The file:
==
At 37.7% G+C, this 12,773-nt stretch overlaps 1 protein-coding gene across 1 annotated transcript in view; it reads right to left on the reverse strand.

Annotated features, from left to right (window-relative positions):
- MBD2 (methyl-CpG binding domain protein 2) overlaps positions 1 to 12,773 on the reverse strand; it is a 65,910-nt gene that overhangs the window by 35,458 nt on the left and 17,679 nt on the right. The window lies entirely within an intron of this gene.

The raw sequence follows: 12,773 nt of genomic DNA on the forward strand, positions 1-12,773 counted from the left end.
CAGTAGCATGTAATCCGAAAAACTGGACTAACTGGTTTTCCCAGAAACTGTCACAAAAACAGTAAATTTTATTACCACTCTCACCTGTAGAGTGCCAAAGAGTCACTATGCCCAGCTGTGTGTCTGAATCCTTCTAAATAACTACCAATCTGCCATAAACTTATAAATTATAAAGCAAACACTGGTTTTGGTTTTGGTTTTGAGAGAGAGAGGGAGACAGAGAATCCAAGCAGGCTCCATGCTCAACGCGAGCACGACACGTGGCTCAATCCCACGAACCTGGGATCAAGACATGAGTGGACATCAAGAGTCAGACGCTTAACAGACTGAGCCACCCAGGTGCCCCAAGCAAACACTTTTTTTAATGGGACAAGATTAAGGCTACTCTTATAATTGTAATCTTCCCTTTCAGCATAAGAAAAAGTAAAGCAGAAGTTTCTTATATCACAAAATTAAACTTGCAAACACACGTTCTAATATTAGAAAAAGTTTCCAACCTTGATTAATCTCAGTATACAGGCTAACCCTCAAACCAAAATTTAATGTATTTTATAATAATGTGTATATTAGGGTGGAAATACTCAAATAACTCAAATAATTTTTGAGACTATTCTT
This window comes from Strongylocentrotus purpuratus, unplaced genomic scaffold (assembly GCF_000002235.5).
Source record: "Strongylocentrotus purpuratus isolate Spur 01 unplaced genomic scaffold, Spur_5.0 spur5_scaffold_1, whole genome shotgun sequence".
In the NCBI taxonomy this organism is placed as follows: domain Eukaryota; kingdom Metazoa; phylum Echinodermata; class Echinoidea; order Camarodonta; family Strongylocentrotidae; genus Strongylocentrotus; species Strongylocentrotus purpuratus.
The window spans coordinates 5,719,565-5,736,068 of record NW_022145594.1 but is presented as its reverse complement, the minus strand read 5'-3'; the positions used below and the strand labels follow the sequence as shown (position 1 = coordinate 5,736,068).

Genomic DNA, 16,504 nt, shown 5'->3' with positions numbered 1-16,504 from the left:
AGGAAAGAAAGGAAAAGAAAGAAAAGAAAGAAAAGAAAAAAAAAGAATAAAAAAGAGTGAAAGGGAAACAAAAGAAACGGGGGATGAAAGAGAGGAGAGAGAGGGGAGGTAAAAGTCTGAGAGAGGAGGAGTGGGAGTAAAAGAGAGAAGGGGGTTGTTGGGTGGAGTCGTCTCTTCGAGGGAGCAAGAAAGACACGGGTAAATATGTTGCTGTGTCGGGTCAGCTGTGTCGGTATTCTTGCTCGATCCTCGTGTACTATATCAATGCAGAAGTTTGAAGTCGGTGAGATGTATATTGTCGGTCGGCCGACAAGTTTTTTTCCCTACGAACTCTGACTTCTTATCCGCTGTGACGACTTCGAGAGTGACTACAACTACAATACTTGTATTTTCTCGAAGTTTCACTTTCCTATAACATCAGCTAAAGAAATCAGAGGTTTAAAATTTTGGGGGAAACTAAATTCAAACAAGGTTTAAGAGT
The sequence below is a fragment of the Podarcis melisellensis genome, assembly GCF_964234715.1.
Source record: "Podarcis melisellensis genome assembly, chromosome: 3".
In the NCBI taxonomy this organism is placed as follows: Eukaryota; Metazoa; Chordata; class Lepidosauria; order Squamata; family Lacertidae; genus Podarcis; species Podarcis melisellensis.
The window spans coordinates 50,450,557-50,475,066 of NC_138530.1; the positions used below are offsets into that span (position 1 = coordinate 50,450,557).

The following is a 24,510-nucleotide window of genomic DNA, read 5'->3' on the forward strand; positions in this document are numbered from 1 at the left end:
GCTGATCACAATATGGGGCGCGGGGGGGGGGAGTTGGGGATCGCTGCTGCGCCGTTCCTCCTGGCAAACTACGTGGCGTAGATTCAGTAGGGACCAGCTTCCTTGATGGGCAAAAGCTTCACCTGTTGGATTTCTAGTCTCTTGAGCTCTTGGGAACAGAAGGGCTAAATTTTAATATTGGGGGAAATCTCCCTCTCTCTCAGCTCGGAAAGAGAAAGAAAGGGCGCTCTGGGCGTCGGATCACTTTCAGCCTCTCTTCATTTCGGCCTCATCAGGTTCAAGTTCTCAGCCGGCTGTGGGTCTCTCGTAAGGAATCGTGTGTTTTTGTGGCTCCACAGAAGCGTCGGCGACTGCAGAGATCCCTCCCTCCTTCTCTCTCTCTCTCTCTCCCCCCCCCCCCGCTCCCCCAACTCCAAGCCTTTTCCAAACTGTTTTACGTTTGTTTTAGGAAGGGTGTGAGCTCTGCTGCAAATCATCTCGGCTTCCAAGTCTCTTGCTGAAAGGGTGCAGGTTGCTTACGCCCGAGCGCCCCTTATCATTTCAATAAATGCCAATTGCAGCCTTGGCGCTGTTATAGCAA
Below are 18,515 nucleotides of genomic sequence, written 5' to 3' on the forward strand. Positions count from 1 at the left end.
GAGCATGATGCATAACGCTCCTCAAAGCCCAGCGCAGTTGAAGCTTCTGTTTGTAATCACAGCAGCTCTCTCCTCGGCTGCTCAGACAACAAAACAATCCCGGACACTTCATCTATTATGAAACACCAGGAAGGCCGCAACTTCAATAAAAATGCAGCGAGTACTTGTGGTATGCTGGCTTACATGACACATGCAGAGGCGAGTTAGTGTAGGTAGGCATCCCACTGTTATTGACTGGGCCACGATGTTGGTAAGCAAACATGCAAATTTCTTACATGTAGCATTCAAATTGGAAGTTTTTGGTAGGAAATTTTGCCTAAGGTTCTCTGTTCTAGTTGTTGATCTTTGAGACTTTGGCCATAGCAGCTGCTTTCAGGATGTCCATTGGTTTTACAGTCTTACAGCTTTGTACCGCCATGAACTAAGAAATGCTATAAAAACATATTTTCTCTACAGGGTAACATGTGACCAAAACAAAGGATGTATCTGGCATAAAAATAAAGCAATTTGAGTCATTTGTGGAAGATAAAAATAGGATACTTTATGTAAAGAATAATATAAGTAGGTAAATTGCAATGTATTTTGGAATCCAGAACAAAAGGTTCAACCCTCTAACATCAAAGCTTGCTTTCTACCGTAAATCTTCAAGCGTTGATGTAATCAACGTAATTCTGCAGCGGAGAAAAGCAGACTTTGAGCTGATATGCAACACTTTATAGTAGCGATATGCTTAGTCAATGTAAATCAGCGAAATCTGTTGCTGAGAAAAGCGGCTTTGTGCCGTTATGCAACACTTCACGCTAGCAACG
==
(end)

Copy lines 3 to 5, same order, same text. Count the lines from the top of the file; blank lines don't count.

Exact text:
- MBD2 (methyl-CpG binding domain protein 2) overlaps positions 1 to 12,773 on the reverse strand; it is a 65,910-nt gene that overhangs the window by 35,458 nt on the left and 17,679 nt on the right. The window lies entirely within an intron of this gene.

The raw sequence follows: 12,773 nt of genomic DNA on the forward strand, positions 1-12,773 counted from the left end.
CAGTAGCATGTAATCCGAAAAACTGGACTAACTGGTTTTCCCAGAAACTGTCACAAAAACAGTAAATTTTATTACCACTCTCACCTGTAGAGTGCCAAAGAGTCACTATGCCCAGCTGTGTGTCTGAATCCTTCTAAATAACTACCAATCTGCCATAAACTTATAAATTATAAAGCAAACACTGGTTTTGGTTTTGGTTTTGAGAGAGAGAGGGAGACAGAGAATCCAAGCAGGCTCCATGCTCAACGCGAGCACGACACGTGGCTCAATCCCACGAACCTGGGATCAAGACATGAGTGGACATCAAGAGTCAGACGCTTAACAGACTGAGCCACCCAGGTGCCCCAAGCAAACACTTTTTTTAATGGGACAAGATTAAGGCTACTCTTATAATTGTAATCTTCCCTTTCAGCATAAGAAAAAGTAAAGCAGAAGTTTCTTATATCACAAAATTAAACTTGCAAACACACGTTCTAATATTAGAAAAAGTTTCCAACCTTGATTAATCTCAGTATACAGGCTAACCCTCAAACCAAAATTTAATGTATTTTATAATAATGTGTATATTAGGGTGGAAATACTCAAATAACTCAAATAATTTTTGAGACTATTCTT